I don't. FWIW, Im not sure that Google actually does the driving. I suspect that the driving is contracted. I base this on having seen the job ads for drivers in this area (the contact was not Google) and the fact that the local Google truck parking lots were at businesses that had nothing to do with Google directly (for example, a local land survey company).

48 posted on 07/01/2014 10:10:18 AM PDT by gnarledmaw (Obama: Evincing a Design since 2009)
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To: gnarledmaw

Sounds like a good gig if you like to travel. Then again, I’m sure you’d have to go to the big city Amish areas.


49 posted on 07/01/2014 11:07:21 AM PDT by VerySadAmerican (Liberals were raised by women or wimps.)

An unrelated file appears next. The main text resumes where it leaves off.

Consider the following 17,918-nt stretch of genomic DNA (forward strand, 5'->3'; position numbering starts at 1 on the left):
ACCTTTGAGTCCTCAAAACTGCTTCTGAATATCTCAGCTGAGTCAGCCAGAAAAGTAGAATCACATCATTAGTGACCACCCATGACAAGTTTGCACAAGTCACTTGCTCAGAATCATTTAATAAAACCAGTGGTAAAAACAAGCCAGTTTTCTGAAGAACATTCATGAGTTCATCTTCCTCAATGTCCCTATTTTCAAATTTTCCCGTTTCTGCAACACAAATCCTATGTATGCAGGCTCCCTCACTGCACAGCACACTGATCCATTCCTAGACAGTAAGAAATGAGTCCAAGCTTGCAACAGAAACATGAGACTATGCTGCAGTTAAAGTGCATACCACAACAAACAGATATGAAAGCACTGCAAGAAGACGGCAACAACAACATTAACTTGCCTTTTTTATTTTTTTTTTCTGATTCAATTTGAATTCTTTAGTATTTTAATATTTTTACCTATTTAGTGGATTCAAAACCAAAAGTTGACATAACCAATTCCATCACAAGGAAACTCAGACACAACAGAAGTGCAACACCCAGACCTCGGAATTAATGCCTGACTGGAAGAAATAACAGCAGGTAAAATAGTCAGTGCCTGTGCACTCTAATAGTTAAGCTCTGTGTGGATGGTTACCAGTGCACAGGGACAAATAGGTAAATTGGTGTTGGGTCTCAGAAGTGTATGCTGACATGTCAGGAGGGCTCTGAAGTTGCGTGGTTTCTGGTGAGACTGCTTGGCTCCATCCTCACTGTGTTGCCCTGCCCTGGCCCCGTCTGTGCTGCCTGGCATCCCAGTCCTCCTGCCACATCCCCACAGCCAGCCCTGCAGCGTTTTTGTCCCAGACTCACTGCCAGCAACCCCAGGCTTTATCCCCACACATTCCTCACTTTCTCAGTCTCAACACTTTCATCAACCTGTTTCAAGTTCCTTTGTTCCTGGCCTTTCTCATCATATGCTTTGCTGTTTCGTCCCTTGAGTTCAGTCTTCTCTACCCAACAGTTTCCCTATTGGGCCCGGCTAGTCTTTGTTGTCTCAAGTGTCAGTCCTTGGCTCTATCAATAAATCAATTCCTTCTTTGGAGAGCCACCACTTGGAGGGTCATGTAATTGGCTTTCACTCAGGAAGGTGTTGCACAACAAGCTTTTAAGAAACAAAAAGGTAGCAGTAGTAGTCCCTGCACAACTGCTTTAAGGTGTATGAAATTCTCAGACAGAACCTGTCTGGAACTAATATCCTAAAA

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To: Jim Robinson

Might be just my public education, but I don’t get it.

How SLOW does one have to drive to ‘...accidentally collected emails and other personal data...’

Even in my area, where there exists multiple SSIDs (all secure, so the little icon says), taking the strongest signal available; you’re still talking seconds to ‘handshake’, more still to snoop and more still to receive...all at the end/edge of these connections/from the street/etc before the signal drops ala range??


50 posted on 07/01/2014 11:23:23 AM PDT by i_robot73 (Give me one example and I will show where gov't is the root of the problem(s).)